Of course, there is listening that I do for pleasure. In fact, Kathy and I always have a line-up of audiobooks that we find to listen to on car trips. We download them to our phones, but you can also get them on discs from bookstores and online sources. Some audiobooks have been purchased through sites like, which has a free book offer with membership (we take advantage of their daily email offering a low-cost book--the email is free, the book may or may not be one we like, but occasionally we buy one).
Another great source is, and a bonus there is that they offer a free audiobook every month, in addition to many titles on sale. There are also audiobooks available at our local public library to check out or using online services that they provide. Two we use are Overdrive and Hoopla. You must have a library card for these, but they allow you to borrow all sorts of audiobooks, as well as e-books, and Hoopla has movies as well. All of the above have apps for your phone, and so it becomes a rather easy process to download and listen. In addition to novels, histories, and biographies, we have listened to some very good Christian non-fiction. I have Knowing God by J.I. Packer, and listen to it every year. I just finished listening to Paul Little's Know Why You Believe, as well as Matt Chandler's The Mingling of Souls and Taking God at His Word, by Kevin De Young. I'd actually read all of these in print--some a long time back, but listening was an enriching experience.

Of course, shorter listening times can be very well used, too, through podcasts. Don't tell me you don't like podcasts--there are so many different kinds, this would be like saying I don't like words. I listen to lots of different kinds of podcasts. Let me suggest some, all of which I have found and subscribed to on iTunes.

News and current events
 I have two "must listen" items that I don't want to miss. I cannot enjoy watching broadcast or cable news and want clear summaries, preferably from the worldview I share. The first is "The World and Everything in It" by World Magazine. This thirty-minute summary feels a bit like NPR but from a Christian worldview. You start with a summary of the day's news, then a more in-depth analysis of a story or two, then a feature story of various kinds, and a commentary. This fills me in on what's happening without shrill tones or reporting that doesn't tell a story from both sides. They also have a daily e-mail news summary. Sign up for any of their resources at the link above.

The second is "The Briefing" with Dr. Al Mohler (president of The Southern Baptist Theological Seminary in Louisville). This is analysis of major news stories from a Christian perspective, and I don't know of any better analyst of events today. This is a great resource, and when he takes a month off in July I miss it!

Culture and cultural issues
"Signposts" is a weekly podcast by Russell Moore, from the Ethics and Religious Liberty Commission, and he talks about a wide range of issues--often answering questions he receives from listeners.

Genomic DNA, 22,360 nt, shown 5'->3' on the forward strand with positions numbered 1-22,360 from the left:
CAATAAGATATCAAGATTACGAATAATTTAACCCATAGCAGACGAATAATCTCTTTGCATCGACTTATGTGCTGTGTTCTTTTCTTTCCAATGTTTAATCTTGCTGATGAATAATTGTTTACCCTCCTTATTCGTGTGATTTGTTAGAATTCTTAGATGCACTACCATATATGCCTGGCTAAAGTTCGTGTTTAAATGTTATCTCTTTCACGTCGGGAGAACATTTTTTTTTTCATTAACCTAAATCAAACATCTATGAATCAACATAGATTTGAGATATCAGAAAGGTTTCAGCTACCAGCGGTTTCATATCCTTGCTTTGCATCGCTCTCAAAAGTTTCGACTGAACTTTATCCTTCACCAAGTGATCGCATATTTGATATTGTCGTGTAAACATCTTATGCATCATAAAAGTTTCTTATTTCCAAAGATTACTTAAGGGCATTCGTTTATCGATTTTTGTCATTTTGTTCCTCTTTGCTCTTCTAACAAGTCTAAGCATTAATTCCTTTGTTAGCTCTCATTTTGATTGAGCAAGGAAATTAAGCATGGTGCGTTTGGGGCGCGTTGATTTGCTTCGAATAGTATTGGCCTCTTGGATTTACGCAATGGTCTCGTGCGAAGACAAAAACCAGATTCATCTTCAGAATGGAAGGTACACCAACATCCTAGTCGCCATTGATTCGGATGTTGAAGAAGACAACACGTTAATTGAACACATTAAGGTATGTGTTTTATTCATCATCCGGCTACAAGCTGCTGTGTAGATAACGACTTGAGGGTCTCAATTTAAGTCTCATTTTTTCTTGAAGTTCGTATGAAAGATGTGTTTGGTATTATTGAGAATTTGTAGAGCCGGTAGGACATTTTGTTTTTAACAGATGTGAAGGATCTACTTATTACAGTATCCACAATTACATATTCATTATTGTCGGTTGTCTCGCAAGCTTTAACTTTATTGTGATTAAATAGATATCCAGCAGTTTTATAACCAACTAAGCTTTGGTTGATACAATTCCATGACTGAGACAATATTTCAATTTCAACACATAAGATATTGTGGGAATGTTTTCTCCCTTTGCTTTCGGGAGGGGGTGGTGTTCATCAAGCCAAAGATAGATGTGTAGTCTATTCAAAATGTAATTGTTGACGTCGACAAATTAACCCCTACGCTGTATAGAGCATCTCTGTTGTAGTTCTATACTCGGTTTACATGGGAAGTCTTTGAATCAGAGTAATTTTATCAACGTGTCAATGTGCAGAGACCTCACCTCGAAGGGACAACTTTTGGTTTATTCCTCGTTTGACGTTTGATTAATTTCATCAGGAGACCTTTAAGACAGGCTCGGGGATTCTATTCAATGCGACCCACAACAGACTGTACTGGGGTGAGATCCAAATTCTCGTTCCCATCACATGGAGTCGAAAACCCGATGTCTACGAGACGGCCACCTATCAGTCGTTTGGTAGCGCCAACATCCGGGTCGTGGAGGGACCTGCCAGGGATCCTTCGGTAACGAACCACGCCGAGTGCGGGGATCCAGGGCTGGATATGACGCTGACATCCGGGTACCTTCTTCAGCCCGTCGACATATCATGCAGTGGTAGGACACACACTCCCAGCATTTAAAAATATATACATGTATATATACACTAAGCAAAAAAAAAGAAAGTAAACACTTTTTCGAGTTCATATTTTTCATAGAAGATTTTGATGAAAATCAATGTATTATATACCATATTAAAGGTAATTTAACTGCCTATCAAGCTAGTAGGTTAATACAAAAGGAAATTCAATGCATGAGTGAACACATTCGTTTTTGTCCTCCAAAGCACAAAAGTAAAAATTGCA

"The Breakpoint Podcast" continues the ministry of Charles Colson. The Colson Center provides an every weekday commentary of about 4 minutes, a more in depth 30-minute program on Fridays, and on Mondays and Wednesdays longer interviews or addresses by important Christian voices on various issues. Listen to the short commentaries, or the longer offerings, or both.

"Cultivated" is a new podcast my son told me about, where Mike Cosper interviews people who are making significant contributions to Christian life and thought, including some people you may not have heard of but who are seeking to make a difference.

"Levar Burton Reads" is a podcast Kathy learned about and we've listened to together. It is short stories from various sources, and we've enjoyed most of the ones we've listened to. 

"The Classic Tales Podcast" some great works (and some not so great) read in one-hour portions and downloadable in weekly episodes. 

There is no shortage of sermon podcasts (including ours here at Grace!). But here are some I regularly go to.

"Truth for Life"--Alistair Begg. Sermons from Parkside Church. Bible exposition with a Scottish accent, which makes it even more true (OK, it makes us think so).

"Let My People Think" on Zacharias. These are often focused on apologetics, with lots of good stories and illustrations.

"The Village Church"--Matt Chandler (they also download sermons from other campuses, which I sometimes listen to--you have to start the podcast to know who is speaking. Solid preaching in a unique style that resonates.
"Grace to You"--John MacArthur. For decades, his sermons have taken thousands through books of the Bible, and they continue to do so.

The Bible
I put this last, but it really is the one I won't miss. As a part of my own time in the Word I choose a listening plan on The Bible App from YouVersion. Right now, it's 40 days through the New Testament. Before that is was the Ten Lists by Dr. Grant Horner. Listening to the Scriptures as I exercise builds up my spirit even as I'm also trying to build up (or at least slow the break down of) my body. You can choose the version you want to hear as well as the program.

Sometimes I may not be able to focus totally on what I'm hearing when I listen to things. Yet even then what you hear gets into your head, and it helps to shape my mental environment. I encourage you to consider doing some profitable listening.

Oh, and yes, I listen to music, too, but that's for another time!

Thursday, September 14, 2017

"Hurricane Theology"

What storms can teach us